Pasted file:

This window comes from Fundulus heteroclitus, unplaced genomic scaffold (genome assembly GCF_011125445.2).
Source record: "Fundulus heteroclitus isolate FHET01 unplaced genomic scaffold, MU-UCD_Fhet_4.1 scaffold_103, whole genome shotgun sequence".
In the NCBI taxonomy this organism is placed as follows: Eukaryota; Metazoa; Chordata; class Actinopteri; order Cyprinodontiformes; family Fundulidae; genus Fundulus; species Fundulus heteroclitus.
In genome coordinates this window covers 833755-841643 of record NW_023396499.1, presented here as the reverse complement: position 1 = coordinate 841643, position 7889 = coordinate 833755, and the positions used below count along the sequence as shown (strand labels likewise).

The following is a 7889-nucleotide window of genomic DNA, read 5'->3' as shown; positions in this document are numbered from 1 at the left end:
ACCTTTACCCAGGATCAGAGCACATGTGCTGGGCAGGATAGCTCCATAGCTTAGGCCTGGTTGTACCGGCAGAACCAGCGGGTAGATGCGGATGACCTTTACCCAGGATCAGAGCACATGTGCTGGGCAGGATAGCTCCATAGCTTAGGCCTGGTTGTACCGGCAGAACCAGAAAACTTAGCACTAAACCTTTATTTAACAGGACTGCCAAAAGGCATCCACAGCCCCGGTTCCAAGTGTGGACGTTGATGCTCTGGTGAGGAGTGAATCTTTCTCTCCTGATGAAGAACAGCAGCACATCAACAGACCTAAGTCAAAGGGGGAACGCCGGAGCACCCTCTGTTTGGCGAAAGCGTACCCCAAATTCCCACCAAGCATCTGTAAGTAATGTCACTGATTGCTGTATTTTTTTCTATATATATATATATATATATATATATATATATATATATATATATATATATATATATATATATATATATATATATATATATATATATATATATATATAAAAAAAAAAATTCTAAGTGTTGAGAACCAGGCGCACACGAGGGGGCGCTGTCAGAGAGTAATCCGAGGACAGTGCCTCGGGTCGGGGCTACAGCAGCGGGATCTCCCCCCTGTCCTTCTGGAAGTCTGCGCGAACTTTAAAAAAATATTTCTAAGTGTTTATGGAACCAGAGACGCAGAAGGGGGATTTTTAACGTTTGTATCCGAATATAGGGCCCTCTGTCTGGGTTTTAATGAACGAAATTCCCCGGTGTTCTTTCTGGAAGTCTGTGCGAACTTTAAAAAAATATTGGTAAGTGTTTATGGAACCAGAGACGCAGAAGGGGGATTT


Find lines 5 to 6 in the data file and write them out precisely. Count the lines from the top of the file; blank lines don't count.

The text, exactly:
The following is a 7889-nucleotide window of genomic DNA, read 5'->3' as shown; positions in this document are numbered from 1 at the left end:
ACCTTTACCCAGGATCAGAGCACATGTGCTGGGCAGGATAGCTCCATAGCTTAGGCCTGGTTGTACCGGCAGAACCAGCGGGTAGATGCGGATGACCTTTACCCAGGATCAGAGCACATGTGCTGGGCAGGATAGCTCCATAGCTTAGGCCTGGTTGTACCGGCAGAACCAGAAAACTTAGCACTAAACCTTTATTTAACAGGACTGCCAAAAGGCATCCACAGCCCCGGTTCCAAGTGTGGACGTTGATGCTCTGGTGAGGAGTGAATCTTTCTCTCCTGATGAAGAACAGCAGCACATCAACAGACCTAAGTCAAAGGGGGAACGCCGGAGCACCCTCTGTTTGGCGAAAGCGTACCCCAAATTCCCACCAAGCATCTGTAAGTAATGTCACTGATTGCTGTATTTTTTTCTATATATATATATATATATATATATATATATATATATATATATATATATATATATATATATATATATATATATATATATATATATATATATATATATAAAAAAAAAAATTCTAAGTGTTGAGAACCAGGCGCACACGAGGGGGCGCTGTCAGAGAGTAATCCGAGGACAGTGCCTCGGGTCGGGGCTACAGCAGCGGGATCTCCCCCCTGTCCTTCTGGAAGTCTGCGCGAACTTTAAAAAAATATTTCTAAGTGTTTATGGAACCAGAGACGCAGAAGGGGGATTTTTAACGTTTGTATCCGAATATAGGGCCCTCTGTCTGGGTTTTAATGAACGAAATTCCCCGGTGTTCTTTCTGGAAGTCTGTGCGAACTTTAAAAAAATATTGGTAAGTGTTTATGGAACCAGAGACGCAGAAGGGGGATTT